Following the reports about the raid in Hatton Garden over the weekend, Ruth Faulkner considers what this could mean for the trade and why the intense media interest in this story could be a very bad thing
When I read the story in The Telegraph on Tuesday morning about the raids in Hatton Garden over the weekend, I made, what some might consider, a rather unorthodox decision not to cover it online for Retail Jeweller.
My reason for this wasn’t because I didn’t think the story was newsworthy or important. On the contrary, this is such an important story for the trade, I felt it would be far better to wait until there is more information available in order to give a complete and accurate picture of what happened.
Reports in the national media about the extent of what has been stolen varied wildly, as did the speculation surrounding how exactly the heist was carried out.
Talk of criminals cutting through walls and abseiling down a lift shaft is the stuff of Hollywood blockbusters and, while the police press conference held yesterday did reveal further details about what may have taken place, I thought it best not speculate until the full facts were known.
Equally until there is enough qualified information about what was actually taken, it is also damaging to guess the extent of the losses, causing unnecessary worry and in, some cases, an increased risk. I was therefore reassured yesterday to read a statement from the London Diamond Bourse, taking a similar stance.
One radio report estimated somewhere in the region of £300m in stolen goods which, if wildly inflated from the real figure, sends out a message about the value of goods stored in places like 88-90 Hatton Garden, surely posing further security risks?
Someone I spoke to about this took the view that at least no one was hurt and, in that sense, this type of robbery is far better than holding up a jewellery store at gun point and causing physical and mental harm and distress.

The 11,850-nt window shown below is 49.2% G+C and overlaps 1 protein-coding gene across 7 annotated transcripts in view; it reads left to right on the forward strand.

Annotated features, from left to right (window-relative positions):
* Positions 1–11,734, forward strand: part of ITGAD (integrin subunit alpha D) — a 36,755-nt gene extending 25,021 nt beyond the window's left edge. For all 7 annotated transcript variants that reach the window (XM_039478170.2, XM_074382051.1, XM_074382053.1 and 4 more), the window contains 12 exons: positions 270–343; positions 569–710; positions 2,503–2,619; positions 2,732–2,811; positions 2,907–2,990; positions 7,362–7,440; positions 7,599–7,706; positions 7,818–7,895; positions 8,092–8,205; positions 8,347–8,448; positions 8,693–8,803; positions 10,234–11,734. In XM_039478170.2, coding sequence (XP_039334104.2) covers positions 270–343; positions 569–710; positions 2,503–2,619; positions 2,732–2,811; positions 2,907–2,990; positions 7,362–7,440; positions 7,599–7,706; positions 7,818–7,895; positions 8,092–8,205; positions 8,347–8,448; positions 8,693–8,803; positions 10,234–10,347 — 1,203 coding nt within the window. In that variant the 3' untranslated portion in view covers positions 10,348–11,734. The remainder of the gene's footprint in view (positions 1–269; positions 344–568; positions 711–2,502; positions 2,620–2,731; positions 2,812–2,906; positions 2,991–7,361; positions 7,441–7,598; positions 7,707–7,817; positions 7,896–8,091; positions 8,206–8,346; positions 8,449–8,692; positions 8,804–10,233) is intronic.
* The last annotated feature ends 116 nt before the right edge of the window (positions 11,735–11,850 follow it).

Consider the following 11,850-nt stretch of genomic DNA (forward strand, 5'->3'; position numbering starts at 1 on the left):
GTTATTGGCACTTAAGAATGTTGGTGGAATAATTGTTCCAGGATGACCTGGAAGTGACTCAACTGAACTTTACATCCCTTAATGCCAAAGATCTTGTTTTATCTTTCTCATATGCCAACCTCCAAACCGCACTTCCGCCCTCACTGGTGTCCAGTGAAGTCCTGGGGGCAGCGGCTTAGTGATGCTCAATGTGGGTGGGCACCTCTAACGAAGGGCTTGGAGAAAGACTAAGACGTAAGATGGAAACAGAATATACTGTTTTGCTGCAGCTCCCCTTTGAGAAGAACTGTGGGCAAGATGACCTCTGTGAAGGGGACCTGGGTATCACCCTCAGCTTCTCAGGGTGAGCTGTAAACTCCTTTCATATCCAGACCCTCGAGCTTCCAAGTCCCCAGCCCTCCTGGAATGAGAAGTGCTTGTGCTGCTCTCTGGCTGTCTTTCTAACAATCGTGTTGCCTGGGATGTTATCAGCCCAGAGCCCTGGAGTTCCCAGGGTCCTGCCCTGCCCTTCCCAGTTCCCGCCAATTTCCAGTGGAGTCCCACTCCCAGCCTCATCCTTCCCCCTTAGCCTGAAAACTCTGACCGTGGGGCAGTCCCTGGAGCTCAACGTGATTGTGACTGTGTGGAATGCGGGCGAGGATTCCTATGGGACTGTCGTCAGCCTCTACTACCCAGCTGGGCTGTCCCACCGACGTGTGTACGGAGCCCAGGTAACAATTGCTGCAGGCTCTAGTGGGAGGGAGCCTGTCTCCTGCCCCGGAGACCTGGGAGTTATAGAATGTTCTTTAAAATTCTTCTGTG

While it is indeed very fortunate that no one was hurt, this crime is no less damaging, not just for those who may have had things stolen but for Hatton Garden, the industry’s heartland, and the trade as a whole.
Contrary to widely held beliefs by the public that everyone who works in the jewellery industry is loaded and can afford to suffer these kind of losses, what has happened in Hatton Garden could have a huge impact on many people’s livelihoods with some people possibly put out of business.
Moreover, Hatton Garden has long-been the heartland of the UK jewellery industry and it is an area that is currently part of a Business Improvement District (BID) project to rejuvenate it.
It is imperative that what happened over the weekend doesn’t detract from this or make people fearful of visiting Hatton Garden or doing business there in future.
Inaccurate reports about people moving their goods to other vaults in Hatton Garden are also extremely dangerous, especially when they are factually untrue and could pose further security threats.
Just the other day I was speaking with someone from the industry and the two of us were lamenting the fact that the jewellery industry doesn’t get enough attention on a national level for all of the great things we do as a trade.
It is unfortunate therefore, that the industry has now been thrust into the spotlight for all the wrong reasons. Having worked on a tough news desk in a previous role, I understand the need for a “good story” better than most.
However, as a trade magazine, we have a duty to represent the best interests of the trade and in this case the best thing for the trade is to work together to guarantee that what happened over the weekend doesn’t happen again whilst also ensuring that this doesn’t have any lasting negative impact on the industry or the perceptions of the industry.